EatSleepPlay: Building Health Everyday

Review

of an Exhibition

by leah taradash

Published on March 25, 2012, Modified on April 20, 2012

  • Description:

    Through interactive elements and informative data, EatSleepPlay: Building Health Everyday, a new exhibit at the Children’s Museum of Manhattan, sends the message that the decisions and choices you make on how you treat your body affects your overall health and well being. By specifically focusing on how eating, sleeping, and playing directly relate to maintaining a healthy lifestyle, other messages that the exhibition addresses include:
    • It is important to choose healthy as opposed to unhealthy foods when eating
    • Getting a good night’s sleep is essential in keeping your body healthy
    • Exercising and remaining active contribute to your health
    • There are negative consequences when you do not treat your body in a healthy manner

    Being that this exhibit is held at a children’s museum, which generally attracts children from infants to elementary school aged, it can be assumed that this is the targeted audience the exhibition is intended for. However, given the fact that the exhibition enforces the importance of making healthy choices, I would argue that the children who get the most of their experience will be those who have the ability to recognize the significance of the content that is presented in the exhibition and use the knowledge they have obtained in influencing their life choices. Therefore, I feel that the intended audience for this exhibition is children that are just leaving the early childhood stages all the way up until elementary aged children. As I witnessed when observing the children in the space, many children younger than 4 do not have the capacity to fully comprehend the information presented and instead just want to hit all the buttons and throw the fruits and vegetables around, with little understanding of why those specific elements are there. The exhibition also targets adults with children, as they have a significant impact on their children’s living habits.

    Although this exhibition is targeted towards younger audiences, its content is relevant to individuals of all ages, as it is important to be informed about the dangers of unhealthy living regardless of your age. In fact, there are many adults that would benefit from seeing this exhibit. I also feel that as an educator whose role is often similar to that of a parent, it is important to promote behaviors of healthy living to my students, which includes maintaining a healthy life style both physically as well as mentally in terms of the decisions that we make and consequences that follow. I felt especially connected to the portion of the exhibition that focused on getting a good night’s sleep, as that is something that I have found to be increasingly difficult to achieve as I get older. With that in mind, I feel that the message of this portion of the exhibit is more directed towards teenagers and adults who are not getting enough sleep as opposed to children who are being given a bed time by their parents or caregiver.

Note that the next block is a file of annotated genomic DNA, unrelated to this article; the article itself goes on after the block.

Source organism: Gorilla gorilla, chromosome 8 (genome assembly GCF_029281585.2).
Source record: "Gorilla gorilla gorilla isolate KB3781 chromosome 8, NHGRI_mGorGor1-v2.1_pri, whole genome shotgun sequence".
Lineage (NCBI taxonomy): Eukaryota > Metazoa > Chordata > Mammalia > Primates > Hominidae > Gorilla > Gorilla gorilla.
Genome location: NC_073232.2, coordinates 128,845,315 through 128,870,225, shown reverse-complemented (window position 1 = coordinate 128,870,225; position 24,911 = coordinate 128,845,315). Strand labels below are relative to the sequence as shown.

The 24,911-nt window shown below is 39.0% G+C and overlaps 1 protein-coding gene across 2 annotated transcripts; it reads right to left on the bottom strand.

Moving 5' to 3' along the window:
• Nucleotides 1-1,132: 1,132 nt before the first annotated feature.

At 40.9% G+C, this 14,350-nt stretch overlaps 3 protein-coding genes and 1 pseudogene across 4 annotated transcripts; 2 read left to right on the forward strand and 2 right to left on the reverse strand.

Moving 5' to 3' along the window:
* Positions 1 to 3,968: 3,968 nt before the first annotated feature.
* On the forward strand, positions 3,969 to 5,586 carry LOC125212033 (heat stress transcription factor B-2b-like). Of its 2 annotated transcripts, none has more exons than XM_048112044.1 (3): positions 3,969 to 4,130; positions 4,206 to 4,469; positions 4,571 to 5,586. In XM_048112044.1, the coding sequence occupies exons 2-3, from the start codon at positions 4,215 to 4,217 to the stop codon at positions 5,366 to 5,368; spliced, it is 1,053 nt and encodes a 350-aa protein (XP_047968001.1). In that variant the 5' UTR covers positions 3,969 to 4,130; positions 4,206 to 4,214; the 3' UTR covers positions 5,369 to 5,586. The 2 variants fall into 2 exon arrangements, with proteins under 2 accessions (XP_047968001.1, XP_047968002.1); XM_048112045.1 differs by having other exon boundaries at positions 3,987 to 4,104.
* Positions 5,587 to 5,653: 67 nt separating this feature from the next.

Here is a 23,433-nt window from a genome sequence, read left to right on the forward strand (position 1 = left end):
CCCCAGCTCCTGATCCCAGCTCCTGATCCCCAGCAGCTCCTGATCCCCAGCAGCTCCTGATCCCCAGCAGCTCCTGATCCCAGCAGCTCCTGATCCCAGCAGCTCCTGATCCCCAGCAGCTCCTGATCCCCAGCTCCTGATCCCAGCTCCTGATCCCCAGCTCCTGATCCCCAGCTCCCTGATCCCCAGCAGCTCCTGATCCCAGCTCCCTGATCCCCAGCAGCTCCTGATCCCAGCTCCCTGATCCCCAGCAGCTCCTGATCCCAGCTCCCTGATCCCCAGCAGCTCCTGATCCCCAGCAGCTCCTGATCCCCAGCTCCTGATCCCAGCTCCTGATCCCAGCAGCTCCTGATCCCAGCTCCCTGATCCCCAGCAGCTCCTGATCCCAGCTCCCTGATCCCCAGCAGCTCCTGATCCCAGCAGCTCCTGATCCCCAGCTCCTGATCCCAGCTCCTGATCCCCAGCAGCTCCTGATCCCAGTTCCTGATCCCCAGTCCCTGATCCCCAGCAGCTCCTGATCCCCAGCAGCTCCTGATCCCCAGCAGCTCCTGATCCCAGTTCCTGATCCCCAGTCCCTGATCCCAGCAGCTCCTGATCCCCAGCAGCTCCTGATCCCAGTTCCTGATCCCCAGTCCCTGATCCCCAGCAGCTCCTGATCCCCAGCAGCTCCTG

One of the biggest components that are evident when first walking in to the exhibit is the use of interactives that reinforce the big idea of the importance of healthy living. As suggested by the exhibition’s title, it is organized into three main areas that focus on eating, sleeping, and playing, with interactive elements that correspond to each category. A main theme of the interactives is the consequences that poor health has on the body, with many of the exhibition’s activities corresponding to the parts of the body that are directly affected by good or bad health choices, such as the brain, stomach, heart, and intestines. For example, a giant heart shows the difference between a healthy heart that has blood pumping through it and a heart that has been affected by Diabetes, which is more difficult to pump. I feel like I can’t write this review without mentioning the “Royal Flush” exhibit, which consisted of a British talking toilet that analyzed the contents of what was in the bowl based on the amount of fiber. Some of this exhibit I found to be a little ridiculous and unnecessary, such as the “Constipation Contemplation” (a poem hung next to the toilet written about how to handle the pitfalls of constipation with lines such as “ but all I really need to do, is eat more fiber so I can poo. Perhaps drinking H20, would help me in my quest to go.”), but I do think that the big idea was reinforced in the majority of the exhibits and, for the most part, executed well.